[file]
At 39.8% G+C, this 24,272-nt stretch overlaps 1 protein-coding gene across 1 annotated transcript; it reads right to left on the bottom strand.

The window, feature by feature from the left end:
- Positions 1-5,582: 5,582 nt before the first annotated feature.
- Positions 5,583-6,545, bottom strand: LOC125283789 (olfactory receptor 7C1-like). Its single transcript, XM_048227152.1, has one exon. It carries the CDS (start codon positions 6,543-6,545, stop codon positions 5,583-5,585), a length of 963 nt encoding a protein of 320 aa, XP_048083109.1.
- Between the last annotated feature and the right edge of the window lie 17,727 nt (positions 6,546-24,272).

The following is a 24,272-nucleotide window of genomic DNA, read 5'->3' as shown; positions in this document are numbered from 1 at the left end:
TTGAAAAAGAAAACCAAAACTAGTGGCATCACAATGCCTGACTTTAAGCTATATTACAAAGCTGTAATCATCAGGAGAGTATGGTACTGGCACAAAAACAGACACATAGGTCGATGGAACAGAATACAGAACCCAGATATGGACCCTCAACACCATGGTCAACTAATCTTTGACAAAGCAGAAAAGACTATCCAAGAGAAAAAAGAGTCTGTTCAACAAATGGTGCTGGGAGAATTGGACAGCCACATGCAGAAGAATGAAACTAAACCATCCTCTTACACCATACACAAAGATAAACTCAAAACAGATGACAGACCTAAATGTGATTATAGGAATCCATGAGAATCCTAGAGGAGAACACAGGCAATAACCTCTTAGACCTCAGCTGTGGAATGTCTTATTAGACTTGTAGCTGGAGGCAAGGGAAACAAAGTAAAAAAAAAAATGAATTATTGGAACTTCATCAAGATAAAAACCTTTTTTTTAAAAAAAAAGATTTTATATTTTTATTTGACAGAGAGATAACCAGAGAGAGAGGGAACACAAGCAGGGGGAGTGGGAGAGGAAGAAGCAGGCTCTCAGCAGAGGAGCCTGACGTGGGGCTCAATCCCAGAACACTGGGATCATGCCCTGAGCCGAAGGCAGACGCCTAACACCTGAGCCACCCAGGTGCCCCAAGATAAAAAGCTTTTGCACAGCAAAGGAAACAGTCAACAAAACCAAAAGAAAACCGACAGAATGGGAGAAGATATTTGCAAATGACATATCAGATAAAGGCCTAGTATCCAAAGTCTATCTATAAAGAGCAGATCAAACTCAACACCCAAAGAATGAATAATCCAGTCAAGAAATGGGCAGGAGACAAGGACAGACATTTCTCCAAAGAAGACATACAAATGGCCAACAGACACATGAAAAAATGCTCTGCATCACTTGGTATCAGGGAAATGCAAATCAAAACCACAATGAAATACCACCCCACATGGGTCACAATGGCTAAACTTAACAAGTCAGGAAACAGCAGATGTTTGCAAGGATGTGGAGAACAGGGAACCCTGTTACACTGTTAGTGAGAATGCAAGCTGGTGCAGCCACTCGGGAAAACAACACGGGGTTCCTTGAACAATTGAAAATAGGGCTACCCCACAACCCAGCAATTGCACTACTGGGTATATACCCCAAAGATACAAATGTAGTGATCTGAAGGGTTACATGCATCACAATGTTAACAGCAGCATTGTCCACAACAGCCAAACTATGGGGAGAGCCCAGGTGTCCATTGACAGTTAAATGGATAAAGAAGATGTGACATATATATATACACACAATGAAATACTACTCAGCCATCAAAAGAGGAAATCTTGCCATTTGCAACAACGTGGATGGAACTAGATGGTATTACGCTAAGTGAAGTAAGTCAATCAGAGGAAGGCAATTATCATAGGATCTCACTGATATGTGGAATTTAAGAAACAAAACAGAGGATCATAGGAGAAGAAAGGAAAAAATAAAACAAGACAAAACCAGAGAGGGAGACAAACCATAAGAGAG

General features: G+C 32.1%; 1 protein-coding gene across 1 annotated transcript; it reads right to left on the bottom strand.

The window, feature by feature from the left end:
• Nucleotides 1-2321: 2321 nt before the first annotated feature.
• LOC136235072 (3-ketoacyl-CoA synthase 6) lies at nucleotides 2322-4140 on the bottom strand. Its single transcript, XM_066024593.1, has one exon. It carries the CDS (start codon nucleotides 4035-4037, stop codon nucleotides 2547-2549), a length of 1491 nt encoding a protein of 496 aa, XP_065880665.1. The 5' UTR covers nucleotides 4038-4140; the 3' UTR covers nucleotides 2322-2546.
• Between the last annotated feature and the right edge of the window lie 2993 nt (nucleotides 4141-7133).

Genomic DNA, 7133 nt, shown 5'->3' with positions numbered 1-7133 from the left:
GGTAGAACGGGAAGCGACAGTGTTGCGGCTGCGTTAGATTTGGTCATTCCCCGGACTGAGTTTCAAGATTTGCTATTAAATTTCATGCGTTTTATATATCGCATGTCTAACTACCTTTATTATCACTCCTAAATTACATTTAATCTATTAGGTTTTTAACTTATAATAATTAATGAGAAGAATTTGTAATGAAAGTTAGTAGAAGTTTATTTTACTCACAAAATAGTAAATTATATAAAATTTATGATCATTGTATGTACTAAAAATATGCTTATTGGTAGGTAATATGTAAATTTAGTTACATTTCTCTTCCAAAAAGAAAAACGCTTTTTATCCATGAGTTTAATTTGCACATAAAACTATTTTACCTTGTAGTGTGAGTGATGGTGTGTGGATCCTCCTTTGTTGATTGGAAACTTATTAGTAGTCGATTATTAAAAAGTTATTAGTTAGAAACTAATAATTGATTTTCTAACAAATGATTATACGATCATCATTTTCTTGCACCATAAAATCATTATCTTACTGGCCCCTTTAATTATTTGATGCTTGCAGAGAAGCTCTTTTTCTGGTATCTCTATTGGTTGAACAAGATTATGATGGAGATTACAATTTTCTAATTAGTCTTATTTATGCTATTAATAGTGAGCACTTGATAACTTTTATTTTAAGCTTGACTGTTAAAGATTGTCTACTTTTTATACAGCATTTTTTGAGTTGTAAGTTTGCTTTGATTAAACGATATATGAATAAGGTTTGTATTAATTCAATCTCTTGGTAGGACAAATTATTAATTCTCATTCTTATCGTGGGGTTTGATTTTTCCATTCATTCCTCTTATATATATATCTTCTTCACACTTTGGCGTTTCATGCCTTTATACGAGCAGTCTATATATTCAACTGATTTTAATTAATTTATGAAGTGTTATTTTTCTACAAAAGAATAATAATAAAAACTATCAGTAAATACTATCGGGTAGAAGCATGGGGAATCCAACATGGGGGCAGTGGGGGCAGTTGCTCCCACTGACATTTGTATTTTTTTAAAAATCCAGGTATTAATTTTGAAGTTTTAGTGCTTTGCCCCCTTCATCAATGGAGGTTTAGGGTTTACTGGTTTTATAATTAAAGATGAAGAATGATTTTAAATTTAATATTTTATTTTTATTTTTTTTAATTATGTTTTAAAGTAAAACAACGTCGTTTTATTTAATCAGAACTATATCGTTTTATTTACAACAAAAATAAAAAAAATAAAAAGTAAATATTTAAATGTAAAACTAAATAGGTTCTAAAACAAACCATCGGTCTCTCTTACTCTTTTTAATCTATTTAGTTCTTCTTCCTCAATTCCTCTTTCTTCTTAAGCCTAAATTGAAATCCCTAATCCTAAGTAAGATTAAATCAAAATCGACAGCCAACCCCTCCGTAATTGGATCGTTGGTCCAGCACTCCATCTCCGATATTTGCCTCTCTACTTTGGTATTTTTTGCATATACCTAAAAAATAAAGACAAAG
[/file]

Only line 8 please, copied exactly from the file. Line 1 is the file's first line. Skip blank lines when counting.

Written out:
General features: G+C 32.1%; 1 protein-coding gene across 1 annotated transcript; it reads right to left on the bottom strand.